In the spirit of Pacifica’s farewell to our sweet Herbie, I’ve decided to write my own tribute to our sweet Tiggy. He’s been missing for five days now, and we’ve presumed him passed on. Everyone keeps telling us to hang on and be patient…that he will come home. And, as difficult as it is, I have to admit that I’ve known since last Saturday that he isn’t coming home. Whether he passed away or just decided to go live with another family, the reality is the same, and Bruce and I have been heartsick.
This cat has been our constant companion for almost a decade. We rescued him off the street ourselves back in 2003 (with the help of our trusty neighbor Kathleen). Tigger was the most loving, gentle and kind cat I’ve EVER KNOWN. He never scratched anyone on purpose…never hissed…was never out of humor with the humans. He was kind to babies. He was sweet to dogs, although he wasn’t afraid of them either. He didn’t take their crap if they were at all agressive. He was incredibly intelligent. He was full of shenanigans.
You may say “what cat isn’t??” but seriously everyone who knew this cat loved him. I often heard people say things like, “I don’t even like cats, but that one is amazing!” Yes he yoweled like he was on fire half the time. Yes he peed on things as a way of punishing us when we wouldn’t let him out. And yes he shredded our furniture down to the wood frame. But he was also affectionate, funny, and way smarter than the average person. So yeah, everyone loved him. So, in honor of this inimitable kitt-an, I thought I would note the things that I was lucky to learn from him.
1). True Friends are worth a slurp in the face
Dogs and cats are enemies in the wild (think lions and hyenas). But Tigger was able to see past the species divide and give love. He taught me that true love means acceptance of other creatures as they are…even if the other creature is a stinky, slobbery K9. When our 18 year-ancient Brittany spaniel, Chester, lay on his death-bed, Tigger sat in the window and watched him every minute. After we had to put Chester to sleep, Tigger sat and waited…a loyal friend forever. He and Chester were unlikely allies, but totally allies nonetheless. When Lucy arrived, Tiggy accepted the hyper, bouncy little puppy with grace and patience. Lucy was tiny. She weighed only 4 pounds when she arrived. Friends and family often asked me how the cat took this upstart. Well, it is true that Tiggy would play with her. But somehow he also knew that Lucy was vulnerable. His claws never opened against her. He played soft paws and never popped her too hard. It wasn’t until he knew she was able to protect herself that he began to play a little more rough, and even at that he never hurt her. He was incredibly sensitive. He taught me to practice acceptance of what Martin Buber called the “wholly other” in other creatures, and by doing so, he taught me about my relationship with the divine in us all.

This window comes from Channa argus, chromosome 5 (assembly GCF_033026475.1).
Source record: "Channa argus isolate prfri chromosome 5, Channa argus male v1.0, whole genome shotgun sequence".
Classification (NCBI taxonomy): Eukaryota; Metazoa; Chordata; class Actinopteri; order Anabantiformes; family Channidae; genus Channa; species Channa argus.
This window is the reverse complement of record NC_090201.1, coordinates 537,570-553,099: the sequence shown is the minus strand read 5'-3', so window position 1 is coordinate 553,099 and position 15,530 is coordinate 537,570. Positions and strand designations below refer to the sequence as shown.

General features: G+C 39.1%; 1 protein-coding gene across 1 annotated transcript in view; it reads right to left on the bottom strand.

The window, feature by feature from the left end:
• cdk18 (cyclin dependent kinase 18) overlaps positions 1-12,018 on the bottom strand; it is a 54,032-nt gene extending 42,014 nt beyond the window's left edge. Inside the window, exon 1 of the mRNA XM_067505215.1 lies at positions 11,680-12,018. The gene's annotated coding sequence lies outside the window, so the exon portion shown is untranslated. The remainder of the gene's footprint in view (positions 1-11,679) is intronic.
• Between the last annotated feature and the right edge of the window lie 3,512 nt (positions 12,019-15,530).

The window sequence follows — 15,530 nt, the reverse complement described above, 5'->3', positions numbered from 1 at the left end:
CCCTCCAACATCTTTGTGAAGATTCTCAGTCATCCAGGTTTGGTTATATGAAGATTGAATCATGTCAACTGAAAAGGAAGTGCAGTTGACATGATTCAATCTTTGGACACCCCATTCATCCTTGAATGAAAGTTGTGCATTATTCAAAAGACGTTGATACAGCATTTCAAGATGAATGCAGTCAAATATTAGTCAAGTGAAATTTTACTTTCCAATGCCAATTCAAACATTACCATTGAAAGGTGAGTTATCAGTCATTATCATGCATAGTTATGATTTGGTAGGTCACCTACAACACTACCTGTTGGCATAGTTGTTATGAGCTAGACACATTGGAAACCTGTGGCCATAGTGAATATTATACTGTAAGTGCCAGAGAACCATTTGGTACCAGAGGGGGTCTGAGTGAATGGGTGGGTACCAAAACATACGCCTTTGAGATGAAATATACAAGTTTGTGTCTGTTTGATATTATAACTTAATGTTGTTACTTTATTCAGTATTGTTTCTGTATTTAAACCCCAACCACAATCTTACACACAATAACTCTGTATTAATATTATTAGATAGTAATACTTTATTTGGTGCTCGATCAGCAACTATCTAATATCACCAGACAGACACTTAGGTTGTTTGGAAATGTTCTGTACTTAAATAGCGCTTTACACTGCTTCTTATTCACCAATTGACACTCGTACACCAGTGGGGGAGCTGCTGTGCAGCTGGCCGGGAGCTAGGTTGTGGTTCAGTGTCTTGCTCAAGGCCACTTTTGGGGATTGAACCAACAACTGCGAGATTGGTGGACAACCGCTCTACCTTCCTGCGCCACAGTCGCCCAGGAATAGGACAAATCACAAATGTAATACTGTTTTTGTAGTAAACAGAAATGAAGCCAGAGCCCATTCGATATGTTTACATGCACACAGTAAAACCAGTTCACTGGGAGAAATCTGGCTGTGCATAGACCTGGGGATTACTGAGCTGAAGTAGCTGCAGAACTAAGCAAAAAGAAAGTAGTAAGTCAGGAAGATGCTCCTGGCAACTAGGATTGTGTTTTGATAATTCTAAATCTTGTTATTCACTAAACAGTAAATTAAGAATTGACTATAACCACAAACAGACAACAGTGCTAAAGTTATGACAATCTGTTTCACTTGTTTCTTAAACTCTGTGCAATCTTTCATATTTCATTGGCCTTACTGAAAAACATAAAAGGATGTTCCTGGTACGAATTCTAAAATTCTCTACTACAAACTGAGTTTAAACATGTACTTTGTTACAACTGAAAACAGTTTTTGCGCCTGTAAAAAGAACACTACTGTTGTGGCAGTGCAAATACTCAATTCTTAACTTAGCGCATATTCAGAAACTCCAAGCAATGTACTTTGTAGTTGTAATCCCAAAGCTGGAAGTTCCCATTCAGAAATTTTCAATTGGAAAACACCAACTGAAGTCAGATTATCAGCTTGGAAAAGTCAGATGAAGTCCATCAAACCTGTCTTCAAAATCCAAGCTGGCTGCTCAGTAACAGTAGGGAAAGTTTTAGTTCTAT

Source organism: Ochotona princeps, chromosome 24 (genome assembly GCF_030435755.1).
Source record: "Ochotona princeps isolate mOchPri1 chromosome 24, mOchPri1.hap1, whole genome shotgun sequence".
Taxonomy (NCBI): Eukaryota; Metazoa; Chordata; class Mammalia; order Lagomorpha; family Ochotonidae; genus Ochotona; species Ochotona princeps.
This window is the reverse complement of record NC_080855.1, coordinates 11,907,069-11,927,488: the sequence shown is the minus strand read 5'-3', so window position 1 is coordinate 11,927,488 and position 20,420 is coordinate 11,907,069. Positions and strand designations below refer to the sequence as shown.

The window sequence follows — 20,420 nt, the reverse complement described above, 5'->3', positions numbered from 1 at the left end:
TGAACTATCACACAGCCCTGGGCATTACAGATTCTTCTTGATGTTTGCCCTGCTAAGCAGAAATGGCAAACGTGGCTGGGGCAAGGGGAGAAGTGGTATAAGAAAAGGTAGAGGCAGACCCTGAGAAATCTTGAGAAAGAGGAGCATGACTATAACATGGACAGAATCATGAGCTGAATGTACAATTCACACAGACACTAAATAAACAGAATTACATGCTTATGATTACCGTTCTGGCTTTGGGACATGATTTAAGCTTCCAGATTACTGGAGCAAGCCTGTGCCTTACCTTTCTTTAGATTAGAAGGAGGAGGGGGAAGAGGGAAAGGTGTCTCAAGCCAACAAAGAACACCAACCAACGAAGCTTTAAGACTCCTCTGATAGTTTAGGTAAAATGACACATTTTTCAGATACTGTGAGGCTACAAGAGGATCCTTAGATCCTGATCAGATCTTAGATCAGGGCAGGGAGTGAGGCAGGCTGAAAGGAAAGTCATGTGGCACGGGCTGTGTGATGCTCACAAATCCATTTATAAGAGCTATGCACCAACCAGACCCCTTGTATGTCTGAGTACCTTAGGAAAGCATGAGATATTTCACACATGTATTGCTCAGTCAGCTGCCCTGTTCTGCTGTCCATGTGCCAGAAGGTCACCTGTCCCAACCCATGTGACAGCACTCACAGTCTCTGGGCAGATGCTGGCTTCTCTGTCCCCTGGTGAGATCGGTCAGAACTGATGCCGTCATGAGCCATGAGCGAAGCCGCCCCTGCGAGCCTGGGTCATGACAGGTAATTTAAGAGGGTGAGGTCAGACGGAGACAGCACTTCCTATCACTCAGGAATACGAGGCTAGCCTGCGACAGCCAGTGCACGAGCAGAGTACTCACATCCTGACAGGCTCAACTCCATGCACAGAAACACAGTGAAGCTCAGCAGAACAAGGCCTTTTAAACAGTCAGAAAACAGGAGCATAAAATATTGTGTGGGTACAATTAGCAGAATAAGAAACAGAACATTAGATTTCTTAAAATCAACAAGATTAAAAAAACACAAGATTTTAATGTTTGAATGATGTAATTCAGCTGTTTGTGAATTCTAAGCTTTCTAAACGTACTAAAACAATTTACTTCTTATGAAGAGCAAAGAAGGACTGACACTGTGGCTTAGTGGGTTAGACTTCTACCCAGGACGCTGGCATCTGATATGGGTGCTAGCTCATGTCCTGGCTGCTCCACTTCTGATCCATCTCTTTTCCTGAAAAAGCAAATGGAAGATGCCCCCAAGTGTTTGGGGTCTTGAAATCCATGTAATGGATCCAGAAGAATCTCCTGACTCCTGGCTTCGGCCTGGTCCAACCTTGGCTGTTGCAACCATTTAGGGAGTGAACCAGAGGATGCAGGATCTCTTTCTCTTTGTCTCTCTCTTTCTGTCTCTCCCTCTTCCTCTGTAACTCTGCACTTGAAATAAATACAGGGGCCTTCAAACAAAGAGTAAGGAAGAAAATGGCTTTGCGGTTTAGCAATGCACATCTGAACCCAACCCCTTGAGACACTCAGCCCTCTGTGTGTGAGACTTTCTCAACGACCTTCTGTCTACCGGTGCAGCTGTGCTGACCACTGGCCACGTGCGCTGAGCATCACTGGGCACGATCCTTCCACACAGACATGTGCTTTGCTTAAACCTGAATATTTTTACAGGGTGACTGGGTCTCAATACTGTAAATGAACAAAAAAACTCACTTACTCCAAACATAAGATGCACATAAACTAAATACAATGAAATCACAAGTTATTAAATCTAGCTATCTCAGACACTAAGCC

2). If you are passionate about something, never let your passion fade.
Now, any of you who actually know us and knew Tiggy are aware that this cat…THIS CAT…HAD TO BE OUTSIDE!! Bruce and I kept him inside for 8 years. We accepted his systematic destruction of our house and his yoweling! OMGnss the yoweling! He cried all the time. And he never gave up. That crazy cat wore our butts down. Any time the door opened, he was there. If a window was open, he was there. Many a book, paper, lamp, electronic device, and pair of glassed ended up on the floor because of him. He attempted to go up the chimney. He tried the mail slot in the front door. He even climbed up a ladder left by some workmen and got into the attic, thinking he could get out of the vents up there. Each attempt proved futile, but Tigger didn’t care. He was possessed by the idea of returning to the outdoors. It was part of his identity.